We Were Once - Page 101

She’s laughing behind her hand, but then it drops to her side, mimicking her jaw. Signaling behind me with her head, she taps her finger, and then mouths, “Behind you.”

What in the world is she doing? “Did I ever tell you I’m horrible at charades?”

“No. And I’m sure your sex life can’t be that bad.”

Hearing the dulcet tones of a voice that used to comfort me has my breath catching in my throat. I grip the counter to secure my normally steady hand from shaking, and ask my friend in front of me, “You didn’t learn how to throw your voice, did you?”

Lips tight to restrain her smile as amusement glimmers in her eyes. She shakes her head and points over my shoulder. “No, and I wouldn’t be able to get it that deep either.”

I had a feeling we weren’t alone in this conversation. When I turn around, I don’t lock eyes because memory reminds me that I tend to get lost in his. I stare at his chest instead. Quite impressed by how broad and how fit he is. He always was.

His arms. Defined and strong.

His jawline. Wonder if that scruff is rough enough to cut my tongue.

What am I doing? My gaze snaps to his smirk and the cocked brow that tells me I’m caught. Caught in the act of ogling my ex-boyfriend. Lock me up and throw away the key because I’ll make no apologies.

Joshua Evans has only gotten better with age. I may not be a lawyer, but I could argue all evidence is duly on his side, and that, in fact, he is downright gorgeous. “Hello, Dr. Fox.” His gaze pivots past me. “Nurse.”

“Julie, Juliana,” she says, tapping her name tag with a huge grin and giggle. “You can call me Julie.”

“It’s good to see you again, Julie. I’m Josh.” Are you kidding me with the blushing? She’s shameless.

Those warm browns still hold the same soul that extends beyond mere mortals, and he aims them at me. “It’s nice to run into you again, Dr. Fox.”

My cold hands clamor to cool my own heated cheeks. Damn him. “We didn’t really run into each at the hospital. How’s your finger?”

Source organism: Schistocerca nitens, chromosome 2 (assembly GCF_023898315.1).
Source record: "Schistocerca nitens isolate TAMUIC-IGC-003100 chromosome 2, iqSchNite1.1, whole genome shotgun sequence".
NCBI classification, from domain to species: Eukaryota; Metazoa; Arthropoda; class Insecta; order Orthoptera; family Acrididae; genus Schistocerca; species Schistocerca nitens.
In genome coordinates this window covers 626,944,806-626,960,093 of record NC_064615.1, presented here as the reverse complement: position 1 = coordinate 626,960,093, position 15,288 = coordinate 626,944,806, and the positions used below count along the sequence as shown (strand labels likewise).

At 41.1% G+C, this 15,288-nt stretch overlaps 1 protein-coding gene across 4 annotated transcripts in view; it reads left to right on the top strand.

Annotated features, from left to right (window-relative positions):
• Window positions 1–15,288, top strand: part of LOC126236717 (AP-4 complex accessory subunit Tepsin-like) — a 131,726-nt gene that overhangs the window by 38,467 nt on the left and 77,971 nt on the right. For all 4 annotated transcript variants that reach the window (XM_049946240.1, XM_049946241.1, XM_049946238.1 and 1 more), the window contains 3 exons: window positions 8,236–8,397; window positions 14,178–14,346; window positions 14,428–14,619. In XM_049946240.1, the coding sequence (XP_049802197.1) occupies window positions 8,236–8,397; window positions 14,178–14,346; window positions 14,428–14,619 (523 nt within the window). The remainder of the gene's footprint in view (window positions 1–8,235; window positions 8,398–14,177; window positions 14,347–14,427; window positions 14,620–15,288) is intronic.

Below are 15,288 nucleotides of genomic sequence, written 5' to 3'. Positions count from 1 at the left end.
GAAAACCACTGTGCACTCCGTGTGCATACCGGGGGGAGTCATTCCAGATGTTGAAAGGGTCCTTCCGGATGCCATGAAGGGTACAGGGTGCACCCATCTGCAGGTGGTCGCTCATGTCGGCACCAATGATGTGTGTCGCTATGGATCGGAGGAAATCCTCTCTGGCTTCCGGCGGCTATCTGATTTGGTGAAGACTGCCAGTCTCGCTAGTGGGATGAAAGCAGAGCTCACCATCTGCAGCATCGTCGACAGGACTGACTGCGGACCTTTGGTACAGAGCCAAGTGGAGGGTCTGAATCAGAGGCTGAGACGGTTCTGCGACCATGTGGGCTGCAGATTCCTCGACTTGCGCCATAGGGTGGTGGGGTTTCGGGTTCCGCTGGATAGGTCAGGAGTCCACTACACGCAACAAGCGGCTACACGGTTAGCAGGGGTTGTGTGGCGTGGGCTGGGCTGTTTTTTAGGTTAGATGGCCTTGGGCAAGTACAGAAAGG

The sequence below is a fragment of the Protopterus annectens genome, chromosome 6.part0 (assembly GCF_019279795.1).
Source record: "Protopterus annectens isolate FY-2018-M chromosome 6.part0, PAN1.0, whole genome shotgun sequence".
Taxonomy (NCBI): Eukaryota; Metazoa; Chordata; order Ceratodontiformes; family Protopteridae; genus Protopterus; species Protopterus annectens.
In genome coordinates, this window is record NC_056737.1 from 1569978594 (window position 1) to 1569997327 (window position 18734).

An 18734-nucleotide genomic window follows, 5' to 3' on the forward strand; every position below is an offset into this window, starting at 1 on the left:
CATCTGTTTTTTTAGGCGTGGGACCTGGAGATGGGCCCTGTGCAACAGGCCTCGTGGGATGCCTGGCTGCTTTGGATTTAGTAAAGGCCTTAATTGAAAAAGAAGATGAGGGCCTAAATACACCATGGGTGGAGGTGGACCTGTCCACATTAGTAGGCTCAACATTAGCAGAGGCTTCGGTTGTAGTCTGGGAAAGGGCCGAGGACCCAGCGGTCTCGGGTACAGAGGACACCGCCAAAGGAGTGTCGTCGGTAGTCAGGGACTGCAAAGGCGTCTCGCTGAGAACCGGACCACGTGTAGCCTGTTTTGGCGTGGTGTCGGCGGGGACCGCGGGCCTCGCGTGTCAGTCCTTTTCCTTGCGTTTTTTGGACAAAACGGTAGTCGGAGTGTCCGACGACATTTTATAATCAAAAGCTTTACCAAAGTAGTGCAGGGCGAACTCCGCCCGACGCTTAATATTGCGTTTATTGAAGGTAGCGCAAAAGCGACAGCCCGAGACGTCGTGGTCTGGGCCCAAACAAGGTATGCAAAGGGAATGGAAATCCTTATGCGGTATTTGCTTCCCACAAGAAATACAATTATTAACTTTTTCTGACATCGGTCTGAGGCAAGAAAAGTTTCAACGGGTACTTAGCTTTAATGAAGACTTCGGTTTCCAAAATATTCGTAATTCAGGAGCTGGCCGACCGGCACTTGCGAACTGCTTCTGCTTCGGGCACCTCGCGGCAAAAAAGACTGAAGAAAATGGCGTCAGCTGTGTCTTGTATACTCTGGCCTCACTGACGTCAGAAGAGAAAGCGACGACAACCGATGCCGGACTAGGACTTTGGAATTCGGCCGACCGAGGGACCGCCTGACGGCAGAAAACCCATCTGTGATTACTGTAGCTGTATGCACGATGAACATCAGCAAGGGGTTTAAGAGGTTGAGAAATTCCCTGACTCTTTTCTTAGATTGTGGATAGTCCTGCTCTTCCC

A barista leans over the counter near us, and calls out, “Small black coffee and a muffin. Josh.”

Julie taps her chin and grins. “Well, lookie there. You have the same order.”

Joshua says, “Quite the coincidence.”

“Not really.” I mentally work out the odds. “Coffee without all the crap is probably more common than we expect. As for the muffin—”

I’m elbowed in the back of the ribs. That devious grin of Julie’s has been replaced with silent disappointment. She whispers, “Do I have to do everything? Because I will.” With the most angelic smile plastered on her face, I see right through it. Much louder for him to hear, she adds, “I just remembered that I already had my break today, and I need to get back. Hate to leave my gorgeous and single doctor friend here. Maybe you can keep her company, Josh?”

“Subtle,” I say, shaking my head.

“My pleasure,” he responds. His voice is as rich and smooth as the coffee I ordered.

“Thanks. Bye.” She zips through the shop toward the door. “Oh, and I’m glad your finger is better. You’ll be back to fingering things before you know it—” Realizing what she just said too late, she bolts out the door, leaving a line full of dropped jaws and me to deal with the mortification.

Thank the coffee shop gods for shaggy-haired baristas with perfect timing. My order is placed beside me, and he says, “I heard you like hot muffins.”

Good lord. Get me out of here. “I’m good. Thanks.”

Taking the tray, I step out of the way, not sure what I should be doing or saying to Joshua . . . Josh, or whatever I should be calling him.

He takes the initiative. “She reminds me of Ruby.”

“She does,” I reply, picking at the raw edge of the cardboard tray in my hands. The drinks wobble even though I’m trying to hold them steady.

“Do you still talk to Ruby?”

I look at him, tired of feeling intimidated . . . though if I were honest, it’s shame and guilt that keeps my eyes down around him. The last thing I ever said to him was I’m sorry. I owe him a million more, but I’m not sure that’s what he wants to hear. What does he want from me? “Are we making small talk, Joshua—” I sigh, lacking the energy to play this game of old friends catching up. “I don’t even know what to call you anymore, much less what this is. I’m sorry.” I leave the shop, not able to wrap my head around the myriad of emotions he draws out of me—anger, abandonment, brokenhearted, frustrated from my empty memories of the accident, and guilt for the pain I caused him.

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